In the high season, after the rains have stopped, people flock by the thousands to visit the highest point in Thailand, at the top of the mountain, and the twin pagodas built by the king and queen just below it. But in the rainy season, we are told, this is not a good trip, because the views are not good. Of course, we are going anyway.
The itinerary includes a stop at a great waterfall, a local Hmong market, the high point, the pagodas, and–special!–two hours of trekking in the forest.
I have been here before, although the previous itinerary didn’t have the forest walk. That lack, the beauty of the pagodas, and big crowds at each stop are what I remember. The whole experience was enough of a letdown that when I blogged about it I barely mentioned the pagodas. But different season, different companionship: everything is new. With the change of season, the mountain has become a much more magical place; at the same time, masses of people stay away, providing much better space for those of us who love elemental nature. This benefit begins with our tour bus: a 14-passenger van which was packed full in the spring, now there are only six on the tour. We can stretch out on the long drive. (For the record: a young couple from Spain, a father and son from the US, me and my companion, Esso.)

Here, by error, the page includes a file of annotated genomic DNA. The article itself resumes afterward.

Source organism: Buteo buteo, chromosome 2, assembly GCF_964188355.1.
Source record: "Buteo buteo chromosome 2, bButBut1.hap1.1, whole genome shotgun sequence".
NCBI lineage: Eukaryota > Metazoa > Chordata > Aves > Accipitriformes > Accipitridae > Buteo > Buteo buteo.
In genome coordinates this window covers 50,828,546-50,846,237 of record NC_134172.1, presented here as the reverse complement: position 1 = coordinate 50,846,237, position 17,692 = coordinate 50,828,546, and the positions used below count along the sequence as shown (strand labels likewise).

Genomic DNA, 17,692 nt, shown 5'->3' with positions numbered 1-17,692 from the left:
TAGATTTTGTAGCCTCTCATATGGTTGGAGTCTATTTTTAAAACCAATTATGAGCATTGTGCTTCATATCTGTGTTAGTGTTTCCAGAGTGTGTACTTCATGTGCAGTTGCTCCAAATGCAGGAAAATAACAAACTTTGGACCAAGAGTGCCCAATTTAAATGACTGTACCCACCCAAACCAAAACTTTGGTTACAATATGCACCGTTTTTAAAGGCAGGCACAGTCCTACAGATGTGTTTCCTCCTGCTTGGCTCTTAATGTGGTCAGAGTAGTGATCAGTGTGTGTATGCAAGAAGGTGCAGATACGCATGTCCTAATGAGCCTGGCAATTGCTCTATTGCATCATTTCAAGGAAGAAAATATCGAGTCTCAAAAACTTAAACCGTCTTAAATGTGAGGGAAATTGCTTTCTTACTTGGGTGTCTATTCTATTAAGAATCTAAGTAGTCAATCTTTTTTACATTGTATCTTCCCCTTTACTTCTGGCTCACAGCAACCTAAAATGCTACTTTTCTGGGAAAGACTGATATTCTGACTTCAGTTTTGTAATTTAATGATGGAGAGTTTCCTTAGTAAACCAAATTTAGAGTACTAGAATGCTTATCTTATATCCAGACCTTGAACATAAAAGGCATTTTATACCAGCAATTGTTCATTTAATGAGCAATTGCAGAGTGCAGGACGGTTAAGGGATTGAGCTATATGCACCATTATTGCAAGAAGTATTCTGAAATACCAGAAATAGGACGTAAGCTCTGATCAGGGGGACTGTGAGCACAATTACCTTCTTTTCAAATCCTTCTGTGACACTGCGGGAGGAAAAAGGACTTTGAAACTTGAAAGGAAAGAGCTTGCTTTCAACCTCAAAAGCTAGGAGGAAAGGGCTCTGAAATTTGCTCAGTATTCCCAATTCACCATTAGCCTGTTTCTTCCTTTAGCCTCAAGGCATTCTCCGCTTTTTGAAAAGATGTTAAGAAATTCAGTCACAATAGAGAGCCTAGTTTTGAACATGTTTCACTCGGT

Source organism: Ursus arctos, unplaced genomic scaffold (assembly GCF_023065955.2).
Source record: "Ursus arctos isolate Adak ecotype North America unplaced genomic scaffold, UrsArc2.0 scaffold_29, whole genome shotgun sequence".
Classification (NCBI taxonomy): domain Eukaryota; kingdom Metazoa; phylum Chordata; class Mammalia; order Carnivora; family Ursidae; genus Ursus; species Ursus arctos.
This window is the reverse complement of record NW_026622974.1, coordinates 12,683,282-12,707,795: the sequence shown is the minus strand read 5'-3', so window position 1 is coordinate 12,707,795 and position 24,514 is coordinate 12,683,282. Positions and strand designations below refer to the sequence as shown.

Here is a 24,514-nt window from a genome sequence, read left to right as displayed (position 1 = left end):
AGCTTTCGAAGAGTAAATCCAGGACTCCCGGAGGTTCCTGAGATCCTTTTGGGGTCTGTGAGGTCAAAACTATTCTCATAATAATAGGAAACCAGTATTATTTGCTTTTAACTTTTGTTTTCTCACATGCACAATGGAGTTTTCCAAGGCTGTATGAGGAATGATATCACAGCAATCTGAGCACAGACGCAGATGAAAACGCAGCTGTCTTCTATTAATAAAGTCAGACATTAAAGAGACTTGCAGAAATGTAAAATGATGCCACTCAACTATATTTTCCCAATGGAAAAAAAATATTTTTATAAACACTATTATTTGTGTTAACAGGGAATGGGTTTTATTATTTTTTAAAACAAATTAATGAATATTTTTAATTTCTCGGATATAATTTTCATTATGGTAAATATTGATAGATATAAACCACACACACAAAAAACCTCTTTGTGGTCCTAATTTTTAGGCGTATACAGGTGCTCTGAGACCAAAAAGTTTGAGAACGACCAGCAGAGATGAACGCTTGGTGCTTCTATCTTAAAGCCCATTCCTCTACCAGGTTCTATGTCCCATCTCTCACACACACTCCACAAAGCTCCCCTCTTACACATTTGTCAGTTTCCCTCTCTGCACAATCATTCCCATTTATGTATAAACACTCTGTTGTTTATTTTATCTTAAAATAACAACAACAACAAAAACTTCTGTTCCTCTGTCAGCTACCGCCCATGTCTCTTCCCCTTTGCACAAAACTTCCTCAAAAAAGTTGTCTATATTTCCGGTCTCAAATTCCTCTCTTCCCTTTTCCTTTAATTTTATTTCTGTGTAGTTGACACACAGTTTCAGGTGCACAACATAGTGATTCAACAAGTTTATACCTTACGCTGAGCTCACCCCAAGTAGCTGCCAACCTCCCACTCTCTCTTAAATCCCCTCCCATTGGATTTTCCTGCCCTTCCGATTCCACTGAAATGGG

I’m sure my previous tour stopped at Watchirathan Falls, but during the dry season, I wasn’t impressed. Now, it’s gorgeous, with the spray offering a permanent rainbow.
By the time we got to the summit, we were deep in the rain clouds. The crowds of people lining up in front of the summit marker for photo ops were gone. Different experience!
But first, an excursion into the forest. The local guide meets us at the trailhead. The trail starts as a respectable single-track, then becomes an obstacle course of steep steps cut into the side of a canyon, bamboo ladders. At the bottom, a glistening cold-water stream, in a series of cascades (see video pan); a rickety bamboo bridge. At one point, a pool good for swimming. I maintain my Hippie cred by being the first out of my hiking clothes and into the water!
Several ways the local guide is helpful. Showing us which pool was safe to swim in, despite the ferocious current, was one. More important, she kept us from blundering into a number of deadly green vipers along the trail.
Now, just for fun, can you find the spider in these pictures? Three views of the same spider. (HINT: think big!)
(Click on each image to enlarge)
Finally the track emerges from the jungle, into farm land. Views of rice paddies and (less-traditional) plastic-covered strawberry beds. Banana, mango, and orange trees line the trail, not orchard-style, but just blending in with the adjoining forest.
A few more hundred meters across the fields, and we get to a cafe, of all things–that serves (and sells) the local coffee. It’s delicious! If I had a way to carry it around and brew it, I’d buy some.
Then back to our van, and on up the mountain.